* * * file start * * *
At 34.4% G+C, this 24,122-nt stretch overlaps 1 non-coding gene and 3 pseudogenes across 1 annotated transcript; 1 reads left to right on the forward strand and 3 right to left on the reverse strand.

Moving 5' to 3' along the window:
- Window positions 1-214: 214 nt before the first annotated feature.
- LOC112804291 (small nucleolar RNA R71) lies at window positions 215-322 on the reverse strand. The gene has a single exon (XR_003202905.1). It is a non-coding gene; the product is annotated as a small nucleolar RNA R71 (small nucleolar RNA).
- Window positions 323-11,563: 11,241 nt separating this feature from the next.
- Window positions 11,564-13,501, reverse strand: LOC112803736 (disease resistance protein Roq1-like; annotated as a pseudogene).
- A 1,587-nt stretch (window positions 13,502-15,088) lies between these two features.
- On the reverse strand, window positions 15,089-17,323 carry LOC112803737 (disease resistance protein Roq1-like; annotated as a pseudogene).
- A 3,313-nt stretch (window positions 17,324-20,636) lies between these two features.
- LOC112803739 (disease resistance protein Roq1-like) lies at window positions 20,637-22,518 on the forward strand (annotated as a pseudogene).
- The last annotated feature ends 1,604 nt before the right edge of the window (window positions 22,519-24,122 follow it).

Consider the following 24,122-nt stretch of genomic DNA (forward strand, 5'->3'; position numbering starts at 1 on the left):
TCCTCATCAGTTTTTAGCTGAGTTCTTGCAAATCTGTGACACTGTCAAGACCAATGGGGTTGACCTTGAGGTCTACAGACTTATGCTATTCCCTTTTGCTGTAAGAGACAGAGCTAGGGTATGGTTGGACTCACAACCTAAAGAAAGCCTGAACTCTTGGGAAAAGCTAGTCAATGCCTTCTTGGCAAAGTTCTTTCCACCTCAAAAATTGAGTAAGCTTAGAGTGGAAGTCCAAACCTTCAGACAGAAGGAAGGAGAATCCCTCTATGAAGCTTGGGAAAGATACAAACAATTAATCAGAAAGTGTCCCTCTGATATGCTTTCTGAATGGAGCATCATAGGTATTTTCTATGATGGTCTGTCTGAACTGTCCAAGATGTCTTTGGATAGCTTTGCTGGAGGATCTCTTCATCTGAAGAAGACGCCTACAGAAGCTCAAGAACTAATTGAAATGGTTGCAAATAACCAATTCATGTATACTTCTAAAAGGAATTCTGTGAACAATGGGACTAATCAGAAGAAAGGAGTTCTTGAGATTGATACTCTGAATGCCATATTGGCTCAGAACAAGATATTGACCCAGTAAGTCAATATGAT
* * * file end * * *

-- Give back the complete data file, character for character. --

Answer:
At 34.4% G+C, this 24,122-nt stretch overlaps 1 non-coding gene and 3 pseudogenes across 1 annotated transcript; 1 reads left to right on the forward strand and 3 right to left on the reverse strand.

Moving 5' to 3' along the window:
- Window positions 1-214: 214 nt before the first annotated feature.
- LOC112804291 (small nucleolar RNA R71) lies at window positions 215-322 on the reverse strand. The gene has a single exon (XR_003202905.1). It is a non-coding gene; the product is annotated as a small nucleolar RNA R71 (small nucleolar RNA).
- Window positions 323-11,563: 11,241 nt separating this feature from the next.
- Window positions 11,564-13,501, reverse strand: LOC112803736 (disease resistance protein Roq1-like; annotated as a pseudogene).
- A 1,587-nt stretch (window positions 13,502-15,088) lies between these two features.
- On the reverse strand, window positions 15,089-17,323 carry LOC112803737 (disease resistance protein Roq1-like; annotated as a pseudogene).
- A 3,313-nt stretch (window positions 17,324-20,636) lies between these two features.
- LOC112803739 (disease resistance protein Roq1-like) lies at window positions 20,637-22,518 on the forward strand (annotated as a pseudogene).
- The last annotated feature ends 1,604 nt before the right edge of the window (window positions 22,519-24,122 follow it).

Consider the following 24,122-nt stretch of genomic DNA (forward strand, 5'->3'; position numbering starts at 1 on the left):
TCCTCATCAGTTTTTAGCTGAGTTCTTGCAAATCTGTGACACTGTCAAGACCAATGGGGTTGACCTTGAGGTCTACAGACTTATGCTATTCCCTTTTGCTGTAAGAGACAGAGCTAGGGTATGGTTGGACTCACAACCTAAAGAAAGCCTGAACTCTTGGGAAAAGCTAGTCAATGCCTTCTTGGCAAAGTTCTTTCCACCTCAAAAATTGAGTAAGCTTAGAGTGGAAGTCCAAACCTTCAGACAGAAGGAAGGAGAATCCCTCTATGAAGCTTGGGAAAGATACAAACAATTAATCAGAAAGTGTCCCTCTGATATGCTTTCTGAATGGAGCATCATAGGTATTTTCTATGATGGTCTGTCTGAACTGTCCAAGATGTCTTTGGATAGCTTTGCTGGAGGATCTCTTCATCTGAAGAAGACGCCTACAGAAGCTCAAGAACTAATTGAAATGGTTGCAAATAACCAATTCATGTATACTTCTAAAAGGAATTCTGTGAACAATGGGACTAATCAGAAGAAAGGAGTTCTTGAGATTGATACTCTGAATGCCATATTGGCTCAGAACAAGATATTGACCCAGTAAGTCAATATGAT